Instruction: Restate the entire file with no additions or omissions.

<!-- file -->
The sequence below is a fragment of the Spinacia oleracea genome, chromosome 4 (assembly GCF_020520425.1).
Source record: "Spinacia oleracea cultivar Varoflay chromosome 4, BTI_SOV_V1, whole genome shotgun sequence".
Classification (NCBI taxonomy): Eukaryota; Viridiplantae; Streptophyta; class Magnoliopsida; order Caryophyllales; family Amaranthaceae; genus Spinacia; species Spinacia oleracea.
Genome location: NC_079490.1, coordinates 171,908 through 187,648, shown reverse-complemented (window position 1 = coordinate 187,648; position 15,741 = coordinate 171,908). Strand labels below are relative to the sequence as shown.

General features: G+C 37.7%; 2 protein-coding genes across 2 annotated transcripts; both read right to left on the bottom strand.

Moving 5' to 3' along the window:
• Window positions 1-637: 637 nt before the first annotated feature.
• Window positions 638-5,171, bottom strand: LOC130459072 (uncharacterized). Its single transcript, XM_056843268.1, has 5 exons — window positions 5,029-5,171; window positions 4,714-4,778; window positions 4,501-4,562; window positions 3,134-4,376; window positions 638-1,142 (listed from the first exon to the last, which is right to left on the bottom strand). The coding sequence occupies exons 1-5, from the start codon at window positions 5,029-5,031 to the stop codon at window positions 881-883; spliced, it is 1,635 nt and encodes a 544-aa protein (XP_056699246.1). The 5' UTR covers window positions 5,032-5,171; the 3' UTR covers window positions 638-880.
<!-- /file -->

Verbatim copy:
The sequence below is a fragment of the Spinacia oleracea genome, chromosome 4 (assembly GCF_020520425.1).
Source record: "Spinacia oleracea cultivar Varoflay chromosome 4, BTI_SOV_V1, whole genome shotgun sequence".
Classification (NCBI taxonomy): Eukaryota; Viridiplantae; Streptophyta; class Magnoliopsida; order Caryophyllales; family Amaranthaceae; genus Spinacia; species Spinacia oleracea.
Genome location: NC_079490.1, coordinates 171,908 through 187,648, shown reverse-complemented (window position 1 = coordinate 187,648; position 15,741 = coordinate 171,908). Strand labels below are relative to the sequence as shown.

General features: G+C 37.7%; 2 protein-coding genes across 2 annotated transcripts; both read right to left on the bottom strand.

Moving 5' to 3' along the window:
• Window positions 1-637: 637 nt before the first annotated feature.
• Window positions 638-5,171, bottom strand: LOC130459072 (uncharacterized). Its single transcript, XM_056843268.1, has 5 exons — window positions 5,029-5,171; window positions 4,714-4,778; window positions 4,501-4,562; window positions 3,134-4,376; window positions 638-1,142 (listed from the first exon to the last, which is right to left on the bottom strand). The coding sequence occupies exons 1-5, from the start codon at window positions 5,029-5,031 to the stop codon at window positions 881-883; spliced, it is 1,635 nt and encodes a 544-aa protein (XP_056699246.1). The 5' UTR covers window positions 5,032-5,171; the 3' UTR covers window positions 638-880.